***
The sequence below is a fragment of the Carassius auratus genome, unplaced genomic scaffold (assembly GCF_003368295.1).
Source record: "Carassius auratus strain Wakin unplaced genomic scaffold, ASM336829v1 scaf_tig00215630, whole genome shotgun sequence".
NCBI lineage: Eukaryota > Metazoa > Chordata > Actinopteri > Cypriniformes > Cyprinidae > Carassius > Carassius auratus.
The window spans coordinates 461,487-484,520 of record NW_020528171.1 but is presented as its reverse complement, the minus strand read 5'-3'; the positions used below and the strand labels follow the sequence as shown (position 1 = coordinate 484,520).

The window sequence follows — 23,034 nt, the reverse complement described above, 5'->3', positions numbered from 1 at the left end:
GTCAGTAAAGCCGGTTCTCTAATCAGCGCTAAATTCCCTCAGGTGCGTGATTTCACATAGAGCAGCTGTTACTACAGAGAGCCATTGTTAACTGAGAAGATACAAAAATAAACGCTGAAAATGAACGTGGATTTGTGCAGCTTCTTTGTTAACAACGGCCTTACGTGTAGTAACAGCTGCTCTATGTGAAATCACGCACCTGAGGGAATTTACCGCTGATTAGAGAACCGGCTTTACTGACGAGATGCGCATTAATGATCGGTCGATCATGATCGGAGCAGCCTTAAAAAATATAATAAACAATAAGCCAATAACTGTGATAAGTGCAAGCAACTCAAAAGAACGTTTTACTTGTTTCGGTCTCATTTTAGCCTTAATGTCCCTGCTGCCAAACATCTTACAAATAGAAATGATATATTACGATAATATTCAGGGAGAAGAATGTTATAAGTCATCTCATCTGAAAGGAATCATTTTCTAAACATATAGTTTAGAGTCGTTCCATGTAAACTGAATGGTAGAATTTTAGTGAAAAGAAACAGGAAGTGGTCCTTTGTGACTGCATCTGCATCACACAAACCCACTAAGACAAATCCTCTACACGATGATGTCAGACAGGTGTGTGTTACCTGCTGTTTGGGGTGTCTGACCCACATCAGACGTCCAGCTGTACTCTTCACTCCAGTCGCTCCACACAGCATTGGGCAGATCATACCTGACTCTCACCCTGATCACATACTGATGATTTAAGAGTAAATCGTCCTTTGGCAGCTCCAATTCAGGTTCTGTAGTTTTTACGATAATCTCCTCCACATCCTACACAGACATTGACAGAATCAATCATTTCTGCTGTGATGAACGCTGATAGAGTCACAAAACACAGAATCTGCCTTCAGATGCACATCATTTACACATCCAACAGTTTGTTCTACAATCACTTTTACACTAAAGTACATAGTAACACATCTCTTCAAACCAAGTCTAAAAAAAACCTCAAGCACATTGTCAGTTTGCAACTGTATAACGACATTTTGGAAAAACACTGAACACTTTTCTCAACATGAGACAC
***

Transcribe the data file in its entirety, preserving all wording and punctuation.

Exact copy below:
The sequence below is a fragment of the Carassius auratus genome, unplaced genomic scaffold (assembly GCF_003368295.1).
Source record: "Carassius auratus strain Wakin unplaced genomic scaffold, ASM336829v1 scaf_tig00215630, whole genome shotgun sequence".
NCBI lineage: Eukaryota > Metazoa > Chordata > Actinopteri > Cypriniformes > Cyprinidae > Carassius > Carassius auratus.
The window spans coordinates 461,487-484,520 of record NW_020528171.1 but is presented as its reverse complement, the minus strand read 5'-3'; the positions used below and the strand labels follow the sequence as shown (position 1 = coordinate 484,520).

The window sequence follows — 23,034 nt, the reverse complement described above, 5'->3', positions numbered from 1 at the left end:
GTCAGTAAAGCCGGTTCTCTAATCAGCGCTAAATTCCCTCAGGTGCGTGATTTCACATAGAGCAGCTGTTACTACAGAGAGCCATTGTTAACTGAGAAGATACAAAAATAAACGCTGAAAATGAACGTGGATTTGTGCAGCTTCTTTGTTAACAACGGCCTTACGTGTAGTAACAGCTGCTCTATGTGAAATCACGCACCTGAGGGAATTTACCGCTGATTAGAGAACCGGCTTTACTGACGAGATGCGCATTAATGATCGGTCGATCATGATCGGAGCAGCCTTAAAAAATATAATAAACAATAAGCCAATAACTGTGATAAGTGCAAGCAACTCAAAAGAACGTTTTACTTGTTTCGGTCTCATTTTAGCCTTAATGTCCCTGCTGCCAAACATCTTACAAATAGAAATGATATATTACGATAATATTCAGGGAGAAGAATGTTATAAGTCATCTCATCTGAAAGGAATCATTTTCTAAACATATAGTTTAGAGTCGTTCCATGTAAACTGAATGGTAGAATTTTAGTGAAAAGAAACAGGAAGTGGTCCTTTGTGACTGCATCTGCATCACACAAACCCACTAAGACAAATCCTCTACACGATGATGTCAGACAGGTGTGTGTTACCTGCTGTTTGGGGTGTCTGACCCACATCAGACGTCCAGCTGTACTCTTCACTCCAGTCGCTCCACACAGCATTGGGCAGATCATACCTGACTCTCACCCTGATCACATACTGATGATTTAAGAGTAAATCGTCCTTTGGCAGCTCCAATTCAGGTTCTGTAGTTTTTACGATAATCTCCTCCACATCCTACACAGACATTGACAGAATCAATCATTTCTGCTGTGATGAACGCTGATAGAGTCACAAAACACAGAATCTGCCTTCAGATGCACATCATTTACACATCCAACAGTTTGTTCTACAATCACTTTTACACTAAAGTACATAGTAACACATCTCTTCAAACCAAGTCTAAAAAAAACCTCAAGCACATTGTCAGTTTGCAACTGTATAACGACATTTTGGAAAAACACTGAACACTTTTCTCAACATGAGACAC